Sean at Fired Up Missouri takes up where I left off in Roy Blunt’s legislative history:
In April, for instance, Blunt managed to have a provision inserted into a Senate bill, without debate, on behalf of United Parcel Service Inc. and FedEx Corp. The two companies were seeking to block the expansion of a foreign rival’s U.S. operations. Blunt’s son Andrew also represents UPS in Missouri, as the Wall Street Journal first reported, and the two companies have contributed a total of $120,000 to Blunt since 2001, according to Federal Election Commission data.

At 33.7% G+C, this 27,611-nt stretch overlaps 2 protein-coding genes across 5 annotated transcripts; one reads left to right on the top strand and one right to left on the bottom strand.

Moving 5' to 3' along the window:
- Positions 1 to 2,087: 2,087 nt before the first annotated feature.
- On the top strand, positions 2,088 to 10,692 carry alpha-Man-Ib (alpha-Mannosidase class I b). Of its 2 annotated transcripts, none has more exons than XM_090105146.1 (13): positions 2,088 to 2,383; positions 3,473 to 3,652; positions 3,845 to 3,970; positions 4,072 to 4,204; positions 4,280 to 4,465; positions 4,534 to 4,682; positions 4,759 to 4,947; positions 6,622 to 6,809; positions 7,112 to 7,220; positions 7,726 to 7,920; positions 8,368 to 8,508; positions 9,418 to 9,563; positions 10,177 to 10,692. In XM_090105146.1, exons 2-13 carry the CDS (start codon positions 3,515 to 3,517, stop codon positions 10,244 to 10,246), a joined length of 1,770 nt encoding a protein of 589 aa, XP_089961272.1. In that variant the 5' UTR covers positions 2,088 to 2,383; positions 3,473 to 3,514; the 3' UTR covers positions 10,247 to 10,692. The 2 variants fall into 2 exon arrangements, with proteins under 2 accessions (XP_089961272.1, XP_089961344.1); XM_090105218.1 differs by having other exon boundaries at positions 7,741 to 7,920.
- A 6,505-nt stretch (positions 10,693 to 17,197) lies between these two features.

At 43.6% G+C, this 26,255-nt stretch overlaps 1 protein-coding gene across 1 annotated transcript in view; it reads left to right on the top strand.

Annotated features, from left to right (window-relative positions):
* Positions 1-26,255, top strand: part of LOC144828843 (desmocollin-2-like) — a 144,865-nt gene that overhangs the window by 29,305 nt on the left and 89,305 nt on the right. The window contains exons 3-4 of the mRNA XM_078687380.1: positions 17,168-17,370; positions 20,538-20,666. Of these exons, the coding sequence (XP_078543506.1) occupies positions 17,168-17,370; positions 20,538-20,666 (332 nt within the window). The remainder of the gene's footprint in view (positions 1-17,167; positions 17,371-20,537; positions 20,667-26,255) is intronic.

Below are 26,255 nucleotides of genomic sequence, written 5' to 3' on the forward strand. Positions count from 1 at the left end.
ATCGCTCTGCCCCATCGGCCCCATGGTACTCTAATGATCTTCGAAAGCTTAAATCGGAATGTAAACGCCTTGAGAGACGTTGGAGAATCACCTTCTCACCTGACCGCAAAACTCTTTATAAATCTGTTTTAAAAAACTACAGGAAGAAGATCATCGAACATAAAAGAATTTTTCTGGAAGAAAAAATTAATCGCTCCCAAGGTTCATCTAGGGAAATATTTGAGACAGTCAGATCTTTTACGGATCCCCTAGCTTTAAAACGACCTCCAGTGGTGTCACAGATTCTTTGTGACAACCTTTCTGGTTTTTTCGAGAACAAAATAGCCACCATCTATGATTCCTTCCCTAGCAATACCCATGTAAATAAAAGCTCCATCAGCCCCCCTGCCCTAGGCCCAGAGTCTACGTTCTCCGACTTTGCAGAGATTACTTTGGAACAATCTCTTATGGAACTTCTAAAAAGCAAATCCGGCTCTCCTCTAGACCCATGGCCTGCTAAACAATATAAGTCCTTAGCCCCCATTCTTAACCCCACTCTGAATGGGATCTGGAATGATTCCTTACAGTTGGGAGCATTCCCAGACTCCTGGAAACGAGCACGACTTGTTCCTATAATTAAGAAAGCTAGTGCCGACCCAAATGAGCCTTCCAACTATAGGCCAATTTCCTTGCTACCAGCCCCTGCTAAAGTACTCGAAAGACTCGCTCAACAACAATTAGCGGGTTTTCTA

Also this spring, Blunt brokered a deal with Rep. Ernie Fletcher (R-Ky.) to fight for a vote on legislation that could open the door to Food and Drug Administration regulation of tobacco, a top priority for Philip Morris, a senior House GOP leader said. Philip Morris would benefit because it is far ahead of its competitors in designing and selling “safer” cigarettes that could be permitted if the FDA gains regulatory power, lawmakers and industry experts said.
Roy Blunt has a history of tacking provisions into unrelated legislation with a huge conflict of interest for him, or helping his political allies do the same. You can read about that and a lot more on the vaccine liability issue I wrote on here.